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  • 1.
    Gholami, R.
    et al.
    Operation and Information Management Group, Aston Business School, Hanyang University, Seoul, South Korea.
    Lee, S. -YT.
    College of Information and Communications, Hanyang University, Seoul, South Korea.
    Heshmati, Almas
    TEPP College of Engineering, Seoul National University, Seoul, South Korea.
    The causal relationship between information and communication technology and foreign direct investment2006In: The World Economy, ISSN 0378-5920, E-ISSN 1467-9701, Vol. 29, no 1, p. 43-62Article in journal (Refereed)
    Abstract [en]

    This paper investigates the simultaneous causal relationship between investments in information and communication technology (ICT) and flows of foreign direct investment (FDI), with reference to its implications on economic growth. For the empirical analysis we use data from 23 major countries with heterogeneous economic development for the period 1976-99. Our causality test results suggest that there is a causal relationship from ICT to FDI in developed countries, which means that a higher level of ICT investment leads to an increase inflow of FDI. ICT may contribute to economic growth indirectly by attracting more FDI. Contrarily, we could not find significant causality from ICT to FDI in developing countries. Instead, we have partial evidence of opposite causality relationship: the inflow of FDI causes further increases in ICT investment and production capacity. ©United Nations University 2006.

  • 2.
    Hacker, R. Scott
    et al.
    Jönköping University, Jönköping International Business School, JIBS, Economics, Finance and Statistics.
    Kim Karlsson, Hyunjoo
    Jönköping University, Jönköping International Business School, JIBS, Economics, Finance and Statistics.
    Månsson, Kristofer
    Jönköping University, Jönköping International Business School, JIBS, Economics, Finance and Statistics.
    The relationship between exchange rates and interest rate differentials: A wavelet approach2012In: The World Economy, ISSN 0378-5920, E-ISSN 1467-9701, Vol. 35, no 9, p. 1162-1185Article in journal (Refereed)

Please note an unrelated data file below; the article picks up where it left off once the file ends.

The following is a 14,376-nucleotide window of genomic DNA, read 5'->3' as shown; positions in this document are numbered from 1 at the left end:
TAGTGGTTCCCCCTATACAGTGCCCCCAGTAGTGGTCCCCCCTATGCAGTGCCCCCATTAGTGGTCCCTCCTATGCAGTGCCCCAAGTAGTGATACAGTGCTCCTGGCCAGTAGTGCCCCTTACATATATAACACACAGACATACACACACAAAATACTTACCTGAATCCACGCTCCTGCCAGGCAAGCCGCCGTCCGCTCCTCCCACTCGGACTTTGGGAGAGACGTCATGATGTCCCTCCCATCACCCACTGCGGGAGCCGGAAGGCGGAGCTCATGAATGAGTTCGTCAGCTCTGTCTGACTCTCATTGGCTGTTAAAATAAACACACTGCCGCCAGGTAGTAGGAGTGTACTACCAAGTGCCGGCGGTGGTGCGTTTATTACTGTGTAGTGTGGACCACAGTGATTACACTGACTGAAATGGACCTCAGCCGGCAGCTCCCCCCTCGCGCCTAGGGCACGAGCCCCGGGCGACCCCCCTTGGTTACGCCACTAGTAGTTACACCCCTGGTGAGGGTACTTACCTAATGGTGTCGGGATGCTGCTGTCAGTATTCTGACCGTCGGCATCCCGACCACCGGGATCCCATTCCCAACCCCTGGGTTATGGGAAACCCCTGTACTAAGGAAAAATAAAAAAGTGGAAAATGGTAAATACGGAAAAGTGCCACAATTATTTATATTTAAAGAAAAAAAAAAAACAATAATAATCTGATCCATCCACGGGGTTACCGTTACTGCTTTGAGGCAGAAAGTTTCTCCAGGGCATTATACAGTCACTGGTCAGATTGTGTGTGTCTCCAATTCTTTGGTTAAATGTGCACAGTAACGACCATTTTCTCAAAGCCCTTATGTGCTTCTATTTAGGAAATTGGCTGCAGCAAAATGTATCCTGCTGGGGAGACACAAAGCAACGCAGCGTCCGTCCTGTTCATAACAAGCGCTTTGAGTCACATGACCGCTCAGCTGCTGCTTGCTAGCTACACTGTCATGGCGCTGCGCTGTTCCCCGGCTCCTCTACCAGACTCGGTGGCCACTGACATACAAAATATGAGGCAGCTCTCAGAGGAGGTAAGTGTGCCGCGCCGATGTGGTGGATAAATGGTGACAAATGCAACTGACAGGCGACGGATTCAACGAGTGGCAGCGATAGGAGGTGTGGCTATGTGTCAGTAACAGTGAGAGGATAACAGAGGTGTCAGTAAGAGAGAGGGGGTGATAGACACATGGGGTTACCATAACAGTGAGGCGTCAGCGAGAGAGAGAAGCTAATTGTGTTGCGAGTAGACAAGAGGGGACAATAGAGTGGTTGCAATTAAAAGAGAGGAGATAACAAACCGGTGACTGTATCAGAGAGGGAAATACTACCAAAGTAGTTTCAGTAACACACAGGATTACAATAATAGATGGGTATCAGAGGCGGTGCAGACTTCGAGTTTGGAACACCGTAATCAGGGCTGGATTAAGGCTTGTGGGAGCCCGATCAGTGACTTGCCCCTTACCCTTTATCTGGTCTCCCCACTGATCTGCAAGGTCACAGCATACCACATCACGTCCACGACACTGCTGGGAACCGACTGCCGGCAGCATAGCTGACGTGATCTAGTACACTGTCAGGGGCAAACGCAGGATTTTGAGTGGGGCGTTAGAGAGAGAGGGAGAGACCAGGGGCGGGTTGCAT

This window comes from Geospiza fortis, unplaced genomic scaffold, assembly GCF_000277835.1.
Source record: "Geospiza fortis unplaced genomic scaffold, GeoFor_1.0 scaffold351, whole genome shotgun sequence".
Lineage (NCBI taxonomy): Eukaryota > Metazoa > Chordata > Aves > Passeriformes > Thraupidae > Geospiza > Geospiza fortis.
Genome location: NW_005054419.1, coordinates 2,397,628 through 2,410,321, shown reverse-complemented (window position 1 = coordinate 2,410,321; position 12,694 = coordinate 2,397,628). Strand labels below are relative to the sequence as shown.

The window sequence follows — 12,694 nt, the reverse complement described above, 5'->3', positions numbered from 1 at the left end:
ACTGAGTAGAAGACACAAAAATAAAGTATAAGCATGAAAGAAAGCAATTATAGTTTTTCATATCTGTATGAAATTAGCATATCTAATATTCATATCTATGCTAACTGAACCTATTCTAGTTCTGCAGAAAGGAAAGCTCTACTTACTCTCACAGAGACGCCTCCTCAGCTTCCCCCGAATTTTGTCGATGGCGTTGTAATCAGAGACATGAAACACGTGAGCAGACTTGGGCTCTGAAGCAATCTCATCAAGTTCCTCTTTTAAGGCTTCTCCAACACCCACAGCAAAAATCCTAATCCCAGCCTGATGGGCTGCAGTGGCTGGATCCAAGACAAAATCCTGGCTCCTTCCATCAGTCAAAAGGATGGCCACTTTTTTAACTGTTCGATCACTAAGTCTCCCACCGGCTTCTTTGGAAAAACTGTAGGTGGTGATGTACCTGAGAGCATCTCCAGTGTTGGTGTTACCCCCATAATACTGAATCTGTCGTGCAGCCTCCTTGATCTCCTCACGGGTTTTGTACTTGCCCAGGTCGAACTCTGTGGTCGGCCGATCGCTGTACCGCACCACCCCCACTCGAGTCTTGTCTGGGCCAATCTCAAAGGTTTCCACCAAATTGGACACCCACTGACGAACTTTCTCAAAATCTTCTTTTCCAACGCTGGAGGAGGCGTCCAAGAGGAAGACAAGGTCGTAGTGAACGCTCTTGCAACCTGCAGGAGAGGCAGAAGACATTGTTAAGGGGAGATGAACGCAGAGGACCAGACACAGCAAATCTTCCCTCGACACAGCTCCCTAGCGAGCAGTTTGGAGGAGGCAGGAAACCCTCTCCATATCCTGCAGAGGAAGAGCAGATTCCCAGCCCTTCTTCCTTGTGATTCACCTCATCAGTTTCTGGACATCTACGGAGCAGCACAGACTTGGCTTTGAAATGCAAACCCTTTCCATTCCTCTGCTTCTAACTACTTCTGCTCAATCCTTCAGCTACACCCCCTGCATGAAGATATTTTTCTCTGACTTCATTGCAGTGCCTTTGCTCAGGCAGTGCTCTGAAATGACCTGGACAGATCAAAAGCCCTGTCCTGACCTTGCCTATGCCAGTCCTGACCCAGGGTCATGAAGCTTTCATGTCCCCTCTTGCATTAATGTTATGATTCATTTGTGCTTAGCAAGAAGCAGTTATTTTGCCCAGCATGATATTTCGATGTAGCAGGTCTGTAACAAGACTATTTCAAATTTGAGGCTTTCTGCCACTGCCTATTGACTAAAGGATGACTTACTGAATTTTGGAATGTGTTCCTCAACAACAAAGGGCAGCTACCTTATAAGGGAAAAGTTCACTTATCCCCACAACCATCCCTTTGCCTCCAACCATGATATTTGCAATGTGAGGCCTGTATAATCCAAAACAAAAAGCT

Abstract [en]

    This paper uses wavelet analysis to investigate the relationship between the spot exchange rate and  interest rate differential for seven pairs of countries, with a small country, Sweden, included in each case. The key empirical results show that there tends to be a negative relationship between the spot exchange rate (domestic-currency price of foreign currency) and the nominal interest rate differential (approximately the domestic interest rate minus the foreign interest rate) at the shortest time scales, while a positive relationship is shown at the longest time scales. This indicates that among models of exchange rate determination using the asset approach, the sticky-price models are supported in the short-run and flexible-price models in the long-run.

  • 3.
    Johansson, Börje
    et al.
    Jönköping University, Jönköping International Business School, JIBS, Economics. Lund University, Sweden.
    Johansson, Sara
    Jönköping University, Jönköping International Business School, JIBS, Economics. Jönköping University, Jönköping International Business School, JIBS, Centre of Excellence for Science and Innovation Studies (CESIS).
    Wallin, Tina
    Jönköping University, Jönköping International Business School, JIBS, Economics. Jönköping University, Jönköping International Business School, JIBS, Centre of Excellence for Science and Innovation Studies (CESIS).
    Internal and external knowledge and introduction of export varieties2015In: The World Economy, ISSN 0378-5920, E-ISSN 1467-9701, Vol. 38, no 4, p. 629-654Article in journal (Refereed)
    Abstract [en]

    Firms in local industries maintain their capability to generate new export varieties by simultaneously exploiting internal and external knowledge resources. The paper introduces the notion ‘variety triplet’ to distinguish individual export varieties, where a triplet is a unique combination of a firm, a product code and a destination country. For each date, the set of variety triplets in each local industry records all remaining export varieties introduced in the past. In view of this, the paper examines how internal and external knowledge of local industries influence the industry's scope and value of export varieties. First, the paper contributes by considering a local industry's internal and external knowledge, as well as the conjunction of its internal and external knowledge sources. Second, the knowledge sources are shown to influence both the stock and the dynamics of a local industry's variety triplets, using firm-level data from Sweden.

  • 4.
    Schneider, Andrea
    Institute of Public Economics, University of Münster, Münster, Germany.
    Corporate taxation of heterogeneous firms and the welfare effects of labour unions2017In: The World Economy, ISSN 0378-5920, E-ISSN 1467-9701, Vol. 40, no 4, p. 703-714Article in journal (Refereed)
    Abstract [en]

    This paper examines the welfare effects of powerful labour unions when the government levies a uniform tax rate – as is currently the case in most OECD countries – and firms are heterogeneous with respect to productivity. I show that an increase in the bargaining power of labour unions can decrease the welfare loss generated by restriction of the tax policy and provide conditions under which powerful labour unions decrease the likelihood that firms will move abroad. I also reproduce the well-known effect whereby powerful labour unions decrease corporate tax rates if firms are mobile. 

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